Altoona Mirror from Altoona, Pennsylvania on November 8, 1929 · Page 19
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Altoona Mirror from Altoona, Pennsylvania · Page 19

Altoona, Pennsylvania
Issue Date:
Friday, November 8, 1929
Page 19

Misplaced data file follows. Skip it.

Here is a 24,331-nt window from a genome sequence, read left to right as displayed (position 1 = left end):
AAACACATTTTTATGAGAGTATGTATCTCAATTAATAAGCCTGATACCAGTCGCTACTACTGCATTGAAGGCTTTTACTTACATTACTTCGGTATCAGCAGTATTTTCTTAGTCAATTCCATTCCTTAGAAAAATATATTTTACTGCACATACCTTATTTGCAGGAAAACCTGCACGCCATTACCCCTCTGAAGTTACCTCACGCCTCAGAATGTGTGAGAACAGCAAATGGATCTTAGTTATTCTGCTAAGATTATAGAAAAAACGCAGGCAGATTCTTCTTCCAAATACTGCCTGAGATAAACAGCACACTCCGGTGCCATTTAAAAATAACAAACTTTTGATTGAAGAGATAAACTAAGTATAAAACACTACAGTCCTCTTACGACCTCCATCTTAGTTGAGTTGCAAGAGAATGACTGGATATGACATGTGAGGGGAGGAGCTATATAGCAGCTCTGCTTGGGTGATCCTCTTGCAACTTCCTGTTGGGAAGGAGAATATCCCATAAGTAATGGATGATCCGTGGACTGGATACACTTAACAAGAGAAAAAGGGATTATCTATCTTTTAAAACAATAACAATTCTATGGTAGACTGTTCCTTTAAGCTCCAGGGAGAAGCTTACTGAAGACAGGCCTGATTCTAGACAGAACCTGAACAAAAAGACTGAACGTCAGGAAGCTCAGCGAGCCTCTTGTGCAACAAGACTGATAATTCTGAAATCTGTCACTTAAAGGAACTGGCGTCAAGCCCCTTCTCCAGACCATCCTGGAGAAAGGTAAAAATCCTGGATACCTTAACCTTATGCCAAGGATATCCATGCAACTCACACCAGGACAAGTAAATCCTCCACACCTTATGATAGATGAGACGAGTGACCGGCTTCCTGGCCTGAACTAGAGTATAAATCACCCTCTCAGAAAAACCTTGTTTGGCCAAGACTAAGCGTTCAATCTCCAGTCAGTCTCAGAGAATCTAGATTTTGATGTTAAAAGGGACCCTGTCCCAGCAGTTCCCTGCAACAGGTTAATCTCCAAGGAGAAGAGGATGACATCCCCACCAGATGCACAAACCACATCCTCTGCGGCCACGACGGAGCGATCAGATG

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Legal Blanks of All Kinds Can Se Purchased at the Altoona Miff or 1 » Ettoona SIRtrror. Sell, Rent of Buy fhfbugh Att Ad on The MirroPs Classified SECOND PART ALTOONA, PA., FRIDAY EVENING, NOVEMBER 8, 1929. LOBBY COMMITTEE 30MPLETIM WORK Wfil Hquire Into Two More JMaior Lobbies—To Examine All Would Be Endless Task, Chairman Says. MANGANESE QUESTION IS CAUSE OP LATEST FLARE Muscle Shoals Lobby, Said to Be Best Equipped of All, Will fie Last Big Power to Be Inyestigated. ' By NATHAN ROBERTSON, Stall Correspondent. • WASHINGTON, D. c., NOV. s.—The •enate lobby, investigating committee will close its investigation after inquiring inn two more "major lobbies," \ the manganese and Muscle Shoals pli^anizations. Chairman Caraway of fAfkansas announced today. Caraway said he hoped' to complete the investigation by the end of the special session; of congress. "By that time," he said, "the publ^; will have seen a fair cross : sectlon of the Washington lobby situation." "It would take tts months and even years to investigate every lobby existing here today, Caraway continued. "Much of it would be repetition. We have already accomplished one of our major purposes, to discredit .the influence the lobbies are reputed to have." Looking Into Manganese. The committee began its inquiry into the manganese lobby today with Clarence A. Buck, vice president of the Bethlehem Steel corporation as the first witness.. The committee is determined to learn what influence, if any, was brought to bear upon-thj senate finance committee to placi* manganese on the free list after it had voted previously to continue the present duty of one cent a pound. The committee changed Its vote within a day or two after tho Bethlehem Stee:. corporation announced it had completed negotiations to purchase a huge amount of manganese from soviet Russia. The senate yesterday reversed the action of its finance committee and restored the 1-cent duty on manganese. During the debate it was charged, and denied, that President Hoover had brought influence on the committee to place the ore on the free list. Would Help Bethlehem. It also was charged the Bethlehem Steel corporation, would benefit to .the extent of many thousands of dollars on it's Russian contract alone if manganese had remained on the free list. I After the .manganese situation has lieen investigated the committee will 4tudy the Muscle Shoals lobby, Cara- r ;way said. One of the witnesses in this connection, he announced, will be Chester H. Gray, Washington repre- (Contlnued, on Page 33) : 'i WHO'S WHO! JIMMY WALKER MAY BE THE MOST POPULAR MAN IN NEW YORK BUT—DON'T OVERLOOK THE FACT THAT THERE ARE MEN IN ALTOONA THAT ARE POPULAR, THEIR NAMES ARE NOT INCLUDED IN THE QUEST LIST AT THE WHITE HOUSE BUT NEVERTHELESS THEY'RE POPULAR; WHO STARTED THE LOW PRICE MEAT WAR AT THE GREEN AVENUE MARKET? MORRIS BONN!—THAT'S DESERVING OP POPULARITY—WHO SELLS THE CHOICEST OF HOME DRESSED MEATS? MORRIS BONN! — THAT'S DESERVING OF MORE POPULARITY THAN THE TITLE: '''HE'S A MEAT CUTTER." JUST READ OVER THESE i CUT PRICES. ySmoked Hams. I 10to12tt) 17ctt). Sliced Ham ,28c to. Sugar Cured Narrow Bacon, 1 1 /2 to 2 Tb. Strips ,..'..25c It). Heavy Bacon ., 20ctt). Beef .....».>,.«.., 180 to. Pot Roast »......., 17c to. Steak 24c to. Veal Roast.-.•.»» 18c to. Veal Chops »»> : .-, ,24c to. Veal Stew Uc to. Pork Chops 24c to. Pork Roast 18c to. Mutton 15c to. Lamb 25o to. , THIS MEAT IS ALL STRICTLY HOME DRESSED A-1 STEER MEAT. GUARAN TEED OR YOUR MONEY tyJU &E REFUNDED, MORRIS BONN Green Ave. Market House Stalls 231 to 239 Do not mtof oar Saturday Special* la IJvinc Boom Furniture and Buy*. H. & L. PATTON mi Obcwtnul AY* Principal speaker* of national prominence who will address the International Good Will Congress, to be held at Nashville, Xcnn., Nov. 10-12, InclnslVe, Include: 1. Mrs. Buth Bryan Owen, Florida congresswoman; Z. Major General Henry T. Allen, V. S. Army, retired; 3. Dr. S. Parkes - Cadman, pastor Central Congregational Church of Brooklyn; 4. Major General John F. O'Ryan of New York, and Colonel Raymond Robins, vice chairman of the American Committee for the Outlawry of War. More than 1,000 'delegates are expected to attend the conference. Good W;H Congress Speakers HAND TAILORED STRICTLY QUALITY CLOTHING AT MARCH'S. STANDARD MAKES FROM THE BEST MANP'RS—FOR MEN AND BOYS. We challenge any store selling equal mdes. to undersell its. All new Fall styles for men and boys, in strictly wool tailored garments . . . Altoona's home store since 1809. MARCH'S, 1224 Eleventh Avenue Adv. MARRIAGE RECORD. SHAFFEB—ALI/EN MSHELMAN—BABTON BEES—WILLS Mr. Merrill C. Shaffer of Everett, operator o£ Stuckey's recreation par- ors at Huntingdon, and son of Mr. and Mrs. S. C. Shaffer, Everett, and if. Beatrice Allen of Bedford, operator 'or Claar Telephone Co., and daugh- :er of Mr, and Mrs. Joseph P. Allen of Bedford; Jason H. Eshelirian of Everett, cashier of the Farmers Na- .ional bank of Bedford, and son of tfrs. J. Henry Eshelman, and Miss M. Josephine Barton of Six Mile Run, music teacher and daughter of Commissioner and Mrs. Wilber E. Barton; Mr. D. Franklin Rees, automobile dealer of Six Mile Run, and son of Mr. and Mrs. ' S. F. Rees, and Miss* Ruth L. Wills, clerk | in the A&P store at Xlddlesburg, daughter of Mrs. S. B. Vills .of Riddlesburg, were married in Louisville, Ky., on Oct. 2. Rev. George E. Foskett, V. D. M. Methodist min- ster, performed the beautiful ring ceremony of the Methodist church south. The young folks .attended:the eleventh national convention of the American Legion at Louisville, Ky., as ,he bridegrooms are Legion boys, also members of the Bedford Voiture, No. 091>>of the 40 and 8.: All have hosts of friends who unite in wishing them success in their new venture. ADAMS—ELDER The Cathedra? of the Blessed Sacrament chapel was the scene of a very pretty wedding on Wednesday morn- ,ng, Nov. 6, at 8 o'clock when Miss Sthel Mary Elder became the bride of Vlr. John Adams, both of 2003 Washington avenue. The ceremony was performed by Rev. James A. Melvln, The couple was attended by the brother and sister of the bride, Herman and Srace Elder. The bride was attired in a light blue georgette, ensemble suit trimmed in rhinestones with hat and slippers to match and carried a shower bouquet of pink roses. The bridesmaid was dressed in a navy blue georgette, ensemble with hat and slippers 'to match and' carried pink rose buds. Following the ceremony, a:sumptuous linner was served at the home of the bride. After an extended trip to the north, the couple will reside at the home of the bride's parents at 2003 Washington avenue. . DOUGHERT14— COLBY. Announcement waa made of the marriage of Mr. Clarence A. Dougherty of Coalport to Miss Muriel A. Colby of 213 East Cherry avenue at the parsonage of the Christian and Missionary Alliance by the pastor, Rev, E. H, Pat-i teraon. WOOD—SUNDEBLAND. Miss Gertrude Sunderland of 2921 Broad avenue and Mr. George Wood of 1309 Eleventh street were united in marriage on Wednesday, Nov. 6, at Cumberland, Md. GASOLINE DEALERS IN • INTERESTING SESSION An interesting meeting was helfl in the Jr. O. U. A. M. hall at Green avenue and Eleventh street last evening with a good representation of the membership of the Blair County Retail Gasoline Dealers association. A statement from the department of revenue was read in regards to the shrinkage allowance. Plans for cooperative purchasing of merchandise were introduced by the president, Henry Potzinger, and were favorably discussed. A sinking fund was inaugurated for the benefit of the associations members. Plans for the annual banquet were launched and will be perfected for announcement the next meeting. Harry Motter was made chairman of a visiting committee which consists of the following: Mr. Motter, W. J. Franks, D. B. Orr, G. W. Heaton and H. H. Lykens. An extra large attendance is anticipated on Nov. 21 as a speaker will be present to outline further plans on cooperative merchandising. . DIVIDE EDITORIAL HONORS IT SCHOOL (Continued from Page 1.) VfllX, .BUILD DWELLING. Earl E. Hammann took out permits today at the office of Building Inspector M. W. Cralne to erect a brick cased dwelling for Charles Stelner at 3404 Fort Roberdeau avenue, Alleghany Furnace, to cost $13,000. He will also build a garage for Mr. Steiner at the same location to cost f900. Assistants—William Geesey, Howard Brett. ... ' Reporters—Charles Jones, Muriel Walter, Ban ' Vogt, Dorothy Burd, Jennie Lasser, Richard McCamant, Vivian Rhodes, Helen Mentzer, Margaret George, Iva Batrus, Mary Geib, Marit Beckman, Mary Welmer, Elisabeth Houser, Beatrice Lambour, Naomi Holdeman-i Gladys Moore, Ethel Fisher and Martha Hogue. The publication board also chose two students for The Horseshoe staff yesterday, Lena Stoop and Mary Mc- 'Carthy being selected for the literary department .of the annual publication. AMUSEMENT BULLETIN. STRAND "Disraeli," talking. OLYMPIC "Welcome Danger," all talking. STATE , "His Glorious Night", all talking. ; CAPITOL "The Trespasser", all talking. MISIILER "Flight, 1 'all talking. LYRIC "The Canyon of Adventure." COLONIAL "The Bondman."- JUNIATA THEATRE "The Bachelor's Girl," with sound. HOLLIDAYSUUHG LYR.IO "Caught In the Fog."' ROARING SPRING THEATRE "The Smilin' Terror." REDUCED PRICES on Atwater Kent Radio. $27,00 REDUCTION Model 55 C lit • Console Cabinet $106.00 less tubes. $129.00 complete. SOLD ON EASY T<«MS AND 1 YEAR FREE SERVICE WITH KVEHY SALE- J, E, SPENCE ELECTRIC STORE 1310 12th Ave. Phone 411)1 "Service With a Smile" Adv. Do not nils* on* Saturday Specials iu I4vla«r Boom Furniture and Rug*. H, $L, PATTON MM SPECIAL FOR SATURDAY Strictly Home Dressed Meat, best quality In city. These prices have been out almost In half and will be for tomorrow only. B«ef Roust ZOo II). Shouldur Roast 20c II). Rump Roust SOc Hi. Chuck Roast 20o Ib. Soft Bib Boil 14o Hi. Pork Loin .22c Ib. Pork Shoulder 18c Hi. Fancy Cuts Beef Steak 25c Ib. Small fc'resk Hums, average 8 to 10 Ibs 26c Ib. Small Smoked Hams, average 8 to 10 Ibs. 21o Ib. Country Sausage ,.28c Ib. Fresh Ground Uamburg- 15c Hi. Leg of Lamb..... Mo Ib. Stew lug Lamb 15c Ib. Home Dressed Chicken* 33c Hi. MA$ KLINK Green Avenue Market House, Stalls 218-220-221-22J. Adv. G—A—B—L—E—'—S SPECIALS IN GROCERIES FOR PAY DAY SHOPPERS Crushed Sngnr Corn No. 2 onnn, dozen, $1.45 Tiarly .Tune Tea* .TS'o. 2 CIIIIH, dozen, $1.4(5 Solid Puck TomntoeK No. 2 CIIIIH, doznn, $1.15 ,i Cut Strlngless Bonn* No. 2 CHUN, dozen, Sl.'lfi I'remler Asparagus Tins -p No-. 1 tins, each, S5fc ? Mixed Vegetables for Soups No. 'i cans, dozen, $1.45 Bordcn's Evaporated Milk Tall cans, 11 for $1.JO Suidcr's Tomnto Soup Till! 14-oiinco cans, 12 for »i.l« Hitter's Fork anil Bonn* 17'Xi-ounce cans, 13 for $1.00 Hitter's Spaghetti 17-ounco cans, 12 for $.1.05 Schlmmel'H Mince Meat 2-pound jar, 60e, ( 1929 Hallowi Dates 2 pounds, 26c Evaporated Mlilr Peaches •"••; 2 pounds, S5o ./ Sun Maid Raisins / Seeded or Seedless / Ifi-ounce packages) 2 for 2£c Smyrna Layer I'lifa <Y> ' Found, SOc ^' New Citron • ;*H V ' Pound/ 60c Lemon and Orange Peel Pound, 35o DIAMOND BRAND 1929 CROP CALIFORNIA^ WALNUTS SPECIAL, 3 POUNDS, $1.00 Michigan Soup Beans ' 3 pounds, 33c Carolina Head Rice 3 pounds, 25c Elbow Macaroni 3 pounds, 25c New Dried Corn Lancaster County. Pound, 28o Pure Cane Granulated SUGAR 25-pound bag, $1.44 100 pounds, 4 bags, $5.75, Gable's Ground Cocim 2 pounds, 25o Gable's Mixed Tea Pound, 38o Gable's Quality Coffees • ~~~~~~' V Sweet Drinking Santos 5 pounds, $1.75 Our Special Blend 5 pounds, $1.90 Demonstration of GORTON'S SEA POODS TOMORROW AND NEXT WEEK The demoiiHtrator 'in charge will give you samples of these tasty Sea Foods for suludg, fish cukes and other tasty dishes. Codfish Cukes Flaked Fish Clam Chowder Special, 2 cans for 2Sc Gorton's Deep Sea Hoe, extra fancy, can, special for 2So, Yellow Cling Peuclie* Xo. Wt VUIIH, 1 for $1.00 Hartlett Pears Nu. Wt cans, 3 for $1.00 Fruits for Salads No. 1 cans, 4 for $1.00 Hanover Mult Syrup Large cans, 8 for $1.25 Urlnner's Corn Meal 10-ouace fuckufe, 18u Tho above special prices all next week, too. Replenish your grocery needs. BASEMENT G~A—B—L—E—'—S BOARD MUST PASS ON NEW BUILDING i _-.--. Business Structure to Occupy S,lte of LaPierre Hotel Will fie Partly In Residence District. .Do not mis* our Saturday Specials io Living Boom Furniture and Bug*. H. & I. PATTON 1017 Chestnut •4% i*. - .. Do not mis* our Saturday Special* lit Llvluy; Boom Furniture and Bug*. H.& L PATTON 1017 Cbestnut Avo, til the new building operations on the site of the old LaPierre hotel, 2513-16 Sixth avenue, it will be necessary for the zoning board of appeals to pass upon the permit before it can be issued by tho zoning administrator and tho building inspector. F. Leo Carroll, agent for the Thomas Carroll estate, owner of the property, plans to erect a building suitable for (itoro and storage purposes . for the Atlantic & Pao.lflc Tea company on the site of the old hotel. • Tho ground is irregular In shape, being located on a triangular corner and the old building liad a frontage of nineteen feet on Sixth avenue. A plot on the corner 120 by 180 by 1BO feet was zoned for business purposes, the remainder of the block being zoned for double dwelling purposes. Mr. Carroll wishes to give the new niilding a frontage of twenty-eight feet on Sixth avenue and the estate owns sufficient land to do this, but 0.8 'eet of tho frontage will thus extend Jeyond the business zone. Under the circumstances It will be lecessary to bring the issue before the board of appeals and it will be heard at a special meeting on Nov. 13. Early action is taken so that the new bulld- ng operations will not bo delayed. The old structure has about disappeared, DEATH RECORD. JOSE I'll Kim/Kit For many years 'a resident of Hastings jut for the past four years residing at the home of his daughter, Mrs. E. J. Dletrlck of 1524 Eighteenth street, died at the Dletrlclc home at 8.15 o'clock ast evening of a complication of diseases after one year's illness. He had worked as a blacksmith at Hastings )ut retired some years ago. He was jorn at St. Lawrence, Cambria county, Oct. 15, 1853, a son of Jacob and Barbara'Kibler. His wife, Mrs. Phllo- mena (Gauntner) Kibler, died thirteen years ago. Surviving are three daugh- ;ers and two sons, Mrs. E. J. Dlet- rlclc, Mrs. Albert Abel, F. A. and J. W. Kibler of this city, and Mrs. Alvln Fonghelser of Akron, O.; one sister and three brothers, Mrs. George Crook of Coalport, Anthony Kibler of Akron, O., George Kibler of St. Boniface, and Jacob Kibler of Philadelphia, thlrty- Ive grandchildren, and three great- grandchildren. During his residence In Altoona he was a member of tho Cathedral Catholic parish. The funeral will be held Monday morning with requiem mass In St. Bernard's Catholic church at Hastings. Interment will bo made in tho church cemetery. (Cambria county papers please copy) MISS LOLA GRACE SUMMERS Of 1107 Thirteenth avenue, for several years employed as bookkeeper at tho Philadelphia Drug store, died at the Altoona hospital at 6.40 o'clock last evening of an infection believed to have resulted from the extraction of a tooth about a week ago. She was admitted to the hospital on Tuesday and several blood transfusions were made in attempts to save her life. Miss Summers was born at Entrlken, Huntingdon county, a daughter of Mr. a.nd Mrs. DoMs Summers of Entrlken. 3he was a graduate of the Altoona High school and Zeth's Business college. Surviving are her parents, five sisters'and one . brother 1 , Mrs. Paul Isenberg of Philadelphia, Mrs. Fred K. Fouse of Entrlken, Mrs. A. Ross Crlsswell of Marklesburg, Alice, Charlotte and Henry. Summers, at home. The body may be viewed at the Stevens mortuary until noon Saturday when it will be taken to Entrlken where funeral services will be held at tho Reformed church at 2 o'clock Saturday afternoon. Interment will be made in the Unloll cemetery at Marklesburg. MRS. JEAN COHIJIN MURRAY Wife of Harry Murray of 513 Front street, Hollidaysburg, died at tho Altoona hospital at S.30 o'clock this morning qf anaemia after more than a year's Illness. She was born in Hollidaysburg, Jan. 12, 1801, a daughter of Alexander B. and Sarah (Rumpling) Corbln. Surviving are her husband, her father, one brother and two sisters, Robert T.' Corbln of Hollidaysburg, Mrs. Beryl King of Chicago arid Mrs. Jessie Hamilton of this city. Mrs. Murray was a member of tho Hollidaysburg Baptist church, the Ladles' auxiliary to the B. of R. T., the P. O of A., Daughters of Rebekuh and the Golden Eagles. Funeral services will be held at the Hollidaysburg Baptist church at 2 o'clock Sunday afternoon. Interment will bo made In the Presbyterian cemetery. ' The body may be viewed at the late home, 513 Front street, Hollidaysburg. WALTER A. MoMUr.LEN Superintendent of farms on the Charles M. Schwab estate at Loretto, died in the Mercy hospital in Johnstown on Wednesday, aged 39. Ho was the son of the late Joseph McMullen and Mrs. Anna McMullen of Loretto. He was united In marriage with Miss Eva Sanders on Nov. 12, 1012. He is survived by his mother and wife and these chll dren: Philip, John, Walter, Joseph, Paul and Leonard, all at home. Two sisters and one brother also survive, Miss Edna McMullen, Mrs. Martha Bannen and George TlcMullen. Funeral services were conducted this morning at 10 o'clock in St. Michael's Catholic church at Loretto, in charge of his pastor, Rt. Rev. Monx. James P. Saaa. Interment was made in tho church cemetery. ANOTHER ETIQUET ROW AT CAPITAL Washington Is Asking How Much a Senator Should Tell After Brookhart's Story of "Booze" Party. Funeral Notice. Funeral services for Reardon Stanley, aged 15, of Bakuru Summit, wli.j died yesterday morning at the Mercy hospital, will be held at tho homo of his aunt, Mrs. L. A. Fluke of G4 Kuwkin Drive, at 2 o'clock Sunday afternoon with Rev. Dr. J. E. Skllllng- ton, pastor of the First Methodist church, officiating. Interment will be made at Bakers Summit, tho nervier at the grave being in charge of Rev. J. E. Rowland. The youth was born in Altoona and Is survived by bin mother, Mrs. Mury (Stout) Stanley Pole, and step-father, J. V. Pole. The funeral of Mrs. -Ethel Roaanna McCheaney Qf near the Buckhorn, will be held on S. nday afternoon at 2 o'clock from the residence. Services will be in charge of Rev. Olehl of the Falrview Church of Christ. Interment will follow in the Amsbry cemetery. Right In the Limelight Should it legislator or public official, nfter attending at it Burnt n prlvnle fum'.tion of a Noclnl nature, publicly roveul what transpired Senator S. W. Brookliart, left, did, lifter going to nn allegftil zA party" given by W. <l. Kaliy, lower right, n Now York broker. Ho snlil, too, that "thorn's no ethics In covering up crime." By nOUNEY DUTOIIEH. , NKA Service Writer. WASHINGTON, D. C., Nov. 8.— Argument rages hotly here over the question: "Should a senator tell?" And is the Hon. Smith Wlldman Brookliart o'f Iowa simply a brave and lonest public servant, or does ho qualify for membership in the "Polecat Club," us was suggested in a letter to him which he read on the Senate floor? Brookliart certainly had a good story to unload. If anything were needed to prove tho existence of a social lobby it was the tale of how this simple gentleman from the middle west was Invited to a "booze party" and placed between Otto Kahn and one of J. P. Morgan's boys, each of whom tried to educate him on matters pertaining to railroad legislation. And how such distinguished Republican senators as Smoot and Edge were there, too, not to menelon Mr. Vare, or Mr. Moses, who urged Brookliart to go. But the general opinion Is against Mr. Brookhart. Most members of Congress, lobbyists and newspapermen agree that Mr. Brookhart, even if put to torture, never should have squealed on his hosts. In these contentions the point of a gentleman's honor is heavily stressed, although some of tho Iowa statesman's loudest critics are those who would suffer most severely If undue publicity were to discourage gentlemen with plenty of money from giving "booze parties" In Washington's best hotels. Tho minority point of view is that Brookhart's disclpsures are not to be compared with the conduct of a guest who sees liquor served at a private party _and then goes and calls up the prohibition agents. Brookhart always has been a radical on railroad legislation. If these "Wail-Streeters," as he calls them, tried to get him pickled or otherwise'attempted to wangle him away from his convictions, well, It Just served them right. Brookhart himself Is losing no sleep over tho ethics of the case. "There's no ethics In covering up crime," said he to this correspondent. "When a fellow Invites mo down to a dinner and tries to get me to take liquor and /Ixes it so millionaires can attempt to swerve mo from my duty, I'll trade my ethics for his any time, \ "I was the only Progressive there, put of novnn or eight senators. But there was Goading of Idaho, who was a Progressive In railroad matters, and they tried to work on him, too. "That's the most important social lobby that has been around here—that bunch of Wall-Strueters with thuir biennial banquets for Republican senators, • "If you drink some booze, that makes you still more agreeable and willing to listen to thum. "I don't know whether they had checked up on my personal habits. But they found out, all right." One asked Mr. Brookhart why he had refrained'so long from telling the world about the "booze party" and Wall Street's attempt to influence him. Mr. Brookhart denied that he had. "He had only mentioned it recently on the (Senate floor, apropos of something or other, and his reference had caused so much excitement that everyone begun to demand more details. From the outset he refused to nurse the ugly secret in his own bosom. * "Right away I told the vice president of the National W. C. T, U. about it." he explained. "That's Mrs. Ida B. Wise Smith, who Is also president of the Iowa w. C. T. U. She's a finu woman. "No, she wasn't excited about It. She knew the kind of thing that was going on down here. "I mentioned it to quite a lot of people and told the story in many of my speL'che.s." SENIOR HIGH IS READYJOR GAME Members of Football Squad Are Urged to Win by Clean Sportsmanship by Speaker at "Pep" Meeting. Memtt&rs of the Senior High school football team who will play against the team of the Johnstown High school tomorrow afternoon at Johnstown were urged to win tho game but to win it by clean fair sportsmanship in an address delivered. by Rev. Burlelgh A. Peters, pastor of tho Grace Lutheran church, during a "pep" meeting in the school auditorium this morning. After addressing the student body generally on their duty of supporting tho team and conducting themselves in a manner creditable to the school and city, Rev. Peters .took the three letters of the word "pep" and fitting tho words "prayerfully enter play" advised the members of the team to play the game with the legend In their minds. Prayerfully entering the game did not necessarily mean reciting some set words, he stated, but rather should mean the general attitude toward tho contest, In entering ,tho game he urged the athlete to give his entire ability to the work set out for him and to play the gamo in n clean manner until the last whistle had sounded. The school, songs, Including several new ones, wore sung under the direction of Howard W. Llndaman, head of the muelc department, und a number of cheers woi'e given under tho direction of the cheer leaders. Dr. R-bb, principal, urged' tho students to conduct themselves In a manner reflecting credit on tho school and Altoona on board thn "football special" and In Johnstown. An unusual attendance of Al- toonans, students and interested citizens, is expected at the game tomorrow afternoon because of the special I rain being operated. Tickets for the train may bo secured at the passenger station until the timo of departure at 12.30 o'clock tomorrow noon. COALITION GROUP CAUSING TROUBLE Increasing Strength of Opponents to Industrial Tariff Continues to Worry Republican Chiefs. MAY FORCE LEADERS TO ABANDON THEIR PLANS Senators From Industrial Districts Claim New Rates Are Worse Than Present—Long Delay In Prospect. ESCAPED RUSSIANS TELL ABOUT SOVIET PRISONERS LONDON, Nov. 8.—A total Qf -15,000 prlHoners, including 1,000 women, arc« clowcly guarded In the soviet prison camp at Solovotak, fugitives who en- raped to Finland Haid, according to an Kxchange Telegraph dlnpatch i today from HelslngforB. The prlwonera oairt 2,000 guards arc stationed at the camp In winter and 4,000 In summer, Four wurahlpa arc on duty at Solovotsk in the summer months. Moat of the eighteen fugitives a.t Holslngfors hope to go to South America or Canada, the dispatch said. ALDERMANlb~NE WS. B. F. and- C, A. Smith, brothers, have furnished ball in the amount of ?800 each for their appearance in county court to answer the charges of violating the liquor laws, following a hearing last evening before Alderman Anthony O'Toole of the Third ward. The two brothers were arrested Wednesday night. E. D. Goughenour of R. D. No. I), Altoona, will be accorded a hearing before Alderman O'Toole at 7.30 o'clock this evening on the charges of operating un automobile while under the Influence of liquor. By PAUL B. MALLON, Staff, Correspondent. WASHINGTON, D. C., NOV. 8.— The metala schedule, heart of the industrial rates of the tariff.bill, ha* been severely reversed by the Inde-. pendent Republican-Democratic coalit tlon which, is gathering more strengiW^ from the so-called regular RepubH-' cans aH the extraordinary tariff over* turn cdptiijues In the senate, Pig iron, manganese and structural steel rate programs fixed by the 'senators from industrial regions In the senate finance committee have been com- • pletely overturned on the floor by tho coalitionists. The situation has added further credence to the possibility that the Republicans may wreck their own tariff bill In conference with the house after It passes the senate. ' Huge ITofltR Cited. Citing the $042,000,000 profits of th» United States Steel corporation during the last seven years and the $930,181,000 profits of the whole American steel Industry, waq revealed In the income charges in the three big items of the metals section'. The protective rate of $1.12% on pig iron, which the steel companies manufacture for their own use, has been cut to 75 cents a ton, over the protest of senators from steel districts who wanted $1.50 a ton. The present rate was set by the tariff commission act- Ing under the flexible tariff provision a year ago. ' Manganese ore, used by the steel corporations In manufacturing steel was taken from the tree list and subjected to a duty of 1 cent a pound. While there is a 1-cent rate in existing law, the coalition , decided . it should apply on all ore of more than 10 per cent metallic content, Instead of 30-per cent ores as at present. This made the new provision a slight- increase against the steel companies. . , Increase Eliminated. The proposed increase in protection for structural steel was eliminated. The industrialists wanted three-tenths of a cent a pound instead of one-fifth of a cent, which would be an increase of 50 per cent and a very high duty because even the smallest piece of structural steel weighs many 'thousands of pounds. • ' Senators from the industrial sections point out privately that the new rates are much worse from their standpoint than the present law, which they agree Is generally "a good law." Their Inclination, therefore, is naturally swing toward complete abandonment bf the present bill and retention of the law now in force. While efforts to limit debate' and force early action have been successful In many instances, there is no reason to believe now that the bill can be passed by the senate before the regular session of congress begins, and" most of the leaders now believe senate action cannot be concluded before January. BED ROOM 2 and 3 Light: Fixtures Special Close Out Prices At $2.00 and $2.50 J. E. SPENCE ELECTRIC STORE Firemen at No. 4 station were called by telephone to the Blanche Swope home, 1414 Eleventh street, at 6.28 o'clock last evening for a flue fire, However, the liremen did not go in service. Do not miss our Saturday Specials la Llvlag Room furniture and Rugs. H. & L. PATTON idn Chestnut Avo. Adv, BOYS' SWEEP-LINED COATS Leatherette, und Corduroy Best Quality Pelts $6.95 Boys' Geuuino Horsehldo Coats Blanket Lined $8.95 Boys' Tweedroy Golf Pants, »2.20 Sec Tomorrow's Tribune for Bly Specials « THE NEW IDEA 1603 nth Ave. Altooua'v Lowest Price Leaders Adv. 1310 12th Ave. Adv. Phone 4191 Uo ugt miss gur Saturday Sueciuls I" Uvlug Boom furniture and Bugs. H. & L. PATTON 1Q17 Cfaevtnut Ave. Adv. REDUCED PRICES Oil Majestic Radio. $21,00 REDUCTION MODEL 91 $116.00 less tubes. $137.50 complete. SOLD ON EASY TKKMS AND 1 YEAU FHKE SUBVirK WITH KVEKY SALK J. E. SPENCE i ELECTRIC STORE • 1310 12th Ave. I'll,,... MM j "Service With a Smile" ! Adv. i Uo not miss our Saturday Sueriul-, In ! LivLiiK ituoni Furniture uiiti Hugs. I H. & L. PATTON ' 1017 Chestnut Ave. Adv. THE UNITED MEAT ' MARKET 1513 HTH AYE, Opposite Strand Theatre Special for Saturday Beef Roast .'.... ....... 22c Beef Steak . ..! ...... ,30c Pot Roast ........... J8c Beef Boil, Lean ....... 18c Pork Chops, Loin ..... .25c Pork Loin Roast ....... 20o Veal Roast .......... .20c Veal Chops .......... 25o Leg Veal ............. 25c Veal Stew ............ 15c Leg Lamb ........... ,25c Lamb Stew . .......... 15c Hams, Home Cured ....20c Bacon, Honey Cured . , . .25c Country Sausage ...... 20c Butter .............. 45c Sliced Ham, Center Cut. .30c Boiled Ham .......... 45c We handle nothing but strictly home dressed meats, Honest weight, 16 ounces to the pound. Satisfaction guar^ anteed or your money will be ref unded._ Do not miss our Saturday Special; in Living Room Furniture «md H.&L. PATTON 1011 Chesbwrt A V «.